A2.1 On 7 December 2003, the Inspector-General of Taxation released five issues papers that outlined about 60 systemic tax administration issues of concern which were raised by taxpayers and their representatives during the course of his scoping review. Paragraphs 34 to 37 of Issues Paper 4 outlined the issues of concern about the Tax Office imposing penalties equitably:
34. The penalty regime that applies to all tax laws administered by the Commissioner of Taxation is defined in Schedule 1 of the TAA 1953. The penalty regime consists of three distinctive components: penalties relating to statements and schemes, penalties for failure to lodge returns and other documents on time, and penalties for failing to meet other taxation obligations.
35. Tax practitioners and industry representatives have expressed concern at the ATO's attitude to the administration of some of these penalty arrangements, in that the ATO automatically applies penalties in a 'speeding infringement' or 'bulk' fashion without asking questions, including where the ATO may have contributed to the taxpayer's failure to meet his or her obligations.
36. The ATO's approach to the administration of penalties is highlighted in the ATO Receivables Policy and ATO Compliance Model, which states that:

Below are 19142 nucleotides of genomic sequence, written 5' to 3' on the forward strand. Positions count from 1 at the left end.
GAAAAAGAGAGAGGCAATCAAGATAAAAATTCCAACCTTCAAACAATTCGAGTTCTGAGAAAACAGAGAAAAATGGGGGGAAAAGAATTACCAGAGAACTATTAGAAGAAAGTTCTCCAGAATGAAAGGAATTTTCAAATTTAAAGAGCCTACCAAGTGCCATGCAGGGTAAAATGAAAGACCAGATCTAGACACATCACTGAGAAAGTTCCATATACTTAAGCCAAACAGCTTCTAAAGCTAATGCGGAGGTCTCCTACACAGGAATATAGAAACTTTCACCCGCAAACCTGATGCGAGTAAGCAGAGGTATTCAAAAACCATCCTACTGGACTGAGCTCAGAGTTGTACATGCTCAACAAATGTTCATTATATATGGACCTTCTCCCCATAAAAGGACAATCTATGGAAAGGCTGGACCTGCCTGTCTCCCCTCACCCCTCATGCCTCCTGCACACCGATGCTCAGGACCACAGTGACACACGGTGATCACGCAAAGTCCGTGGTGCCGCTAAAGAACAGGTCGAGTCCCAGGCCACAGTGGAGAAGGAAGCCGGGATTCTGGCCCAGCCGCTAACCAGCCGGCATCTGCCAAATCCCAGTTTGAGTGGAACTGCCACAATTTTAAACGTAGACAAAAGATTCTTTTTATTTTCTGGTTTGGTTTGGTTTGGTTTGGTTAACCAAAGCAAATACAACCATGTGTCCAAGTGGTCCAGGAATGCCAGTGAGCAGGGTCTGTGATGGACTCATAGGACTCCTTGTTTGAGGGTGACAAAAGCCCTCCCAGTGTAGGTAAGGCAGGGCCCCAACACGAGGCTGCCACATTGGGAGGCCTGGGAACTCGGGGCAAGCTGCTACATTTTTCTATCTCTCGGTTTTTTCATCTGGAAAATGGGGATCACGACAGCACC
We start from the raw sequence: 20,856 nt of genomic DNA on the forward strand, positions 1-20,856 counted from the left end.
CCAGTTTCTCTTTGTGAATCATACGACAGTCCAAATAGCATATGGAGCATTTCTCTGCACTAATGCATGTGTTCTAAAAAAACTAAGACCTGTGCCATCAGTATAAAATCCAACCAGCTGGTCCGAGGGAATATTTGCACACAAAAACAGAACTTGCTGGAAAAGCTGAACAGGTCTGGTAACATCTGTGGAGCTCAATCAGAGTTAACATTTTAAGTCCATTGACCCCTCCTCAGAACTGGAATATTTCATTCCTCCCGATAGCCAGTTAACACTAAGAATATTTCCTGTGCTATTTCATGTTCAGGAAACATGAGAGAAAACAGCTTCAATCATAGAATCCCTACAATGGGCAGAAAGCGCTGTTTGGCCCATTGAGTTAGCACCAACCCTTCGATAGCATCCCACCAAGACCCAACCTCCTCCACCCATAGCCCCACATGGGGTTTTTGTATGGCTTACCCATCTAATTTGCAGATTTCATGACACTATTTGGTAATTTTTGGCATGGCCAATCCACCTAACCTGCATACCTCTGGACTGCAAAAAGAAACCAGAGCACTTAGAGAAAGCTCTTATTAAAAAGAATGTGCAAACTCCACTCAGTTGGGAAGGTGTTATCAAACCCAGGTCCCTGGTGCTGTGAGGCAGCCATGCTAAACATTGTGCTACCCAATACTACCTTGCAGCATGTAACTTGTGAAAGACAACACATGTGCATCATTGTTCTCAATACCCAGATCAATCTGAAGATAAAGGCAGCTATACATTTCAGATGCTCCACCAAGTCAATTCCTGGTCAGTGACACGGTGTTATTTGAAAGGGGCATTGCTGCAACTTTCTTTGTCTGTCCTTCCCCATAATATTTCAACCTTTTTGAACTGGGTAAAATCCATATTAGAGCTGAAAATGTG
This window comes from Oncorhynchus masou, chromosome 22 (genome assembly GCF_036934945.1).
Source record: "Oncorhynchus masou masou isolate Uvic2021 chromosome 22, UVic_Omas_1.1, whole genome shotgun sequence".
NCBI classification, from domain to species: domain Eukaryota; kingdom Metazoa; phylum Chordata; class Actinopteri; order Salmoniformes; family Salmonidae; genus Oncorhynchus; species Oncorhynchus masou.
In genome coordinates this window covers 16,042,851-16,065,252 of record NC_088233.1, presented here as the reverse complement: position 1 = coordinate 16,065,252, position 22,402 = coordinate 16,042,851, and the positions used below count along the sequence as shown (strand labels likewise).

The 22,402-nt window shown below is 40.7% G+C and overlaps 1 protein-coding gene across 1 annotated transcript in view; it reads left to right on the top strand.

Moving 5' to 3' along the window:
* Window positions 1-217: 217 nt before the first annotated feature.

The individual circumstances of a taxpayer contribute to his or her underlying attitudes to compliance and to the subsequent behaviour. Accordingly, the Tax Office's strategies, including its approach to the imposition of penalties, are designed to improve that behaviour and in the long term, the underlying attitude to compliance.
37. Any review into this issue could examine the ATO's administrative systems for the application of penalties, including reviewing the ATO Receivables Policy and ATO Compliance Model.
A2.2 On 27 July 2004, the Inspector-General consulted representatives from selected industry, business, accounting, legal practitioner and tax organisations about the prioritisation of his work programme for the next six months. Key issues discussed during this consultation were tax audits and penalties, compliance costs, tax agent support and litigation management. However, the most significant theme emerging related to the Tax Office's conduct in dealing with taxpayers subject to a tax audit and the consequences arising from those audits.
A2.3 Following this meeting the Inspector-General placed the issue of the Tax Office's approach to imposition of penalties and interest resulting from audit activity on his forward work programme for 2004-05.
A2.4 The Inspector-General announced the review into the consistency of the Tax Office's application of penalties and interest to businesses during active compliance activities on his website, www.igt.gov.au, on 23 November 2004. The review was also reported in the press and in specialist accounting and taxation law publications.
A2.5 Written submissions to the review were taken from professional organisations representing accountants and tax practitioners, business and the general public.
A2.6 The Commissioner of Taxation was asked to provide information and documents relevant to the review. Visits were made to the Tax Office's National, Sydney, Hurstville, Casselden Place and Moonee Ponds offices to examine relevant files and interview relevant Tax Office staff.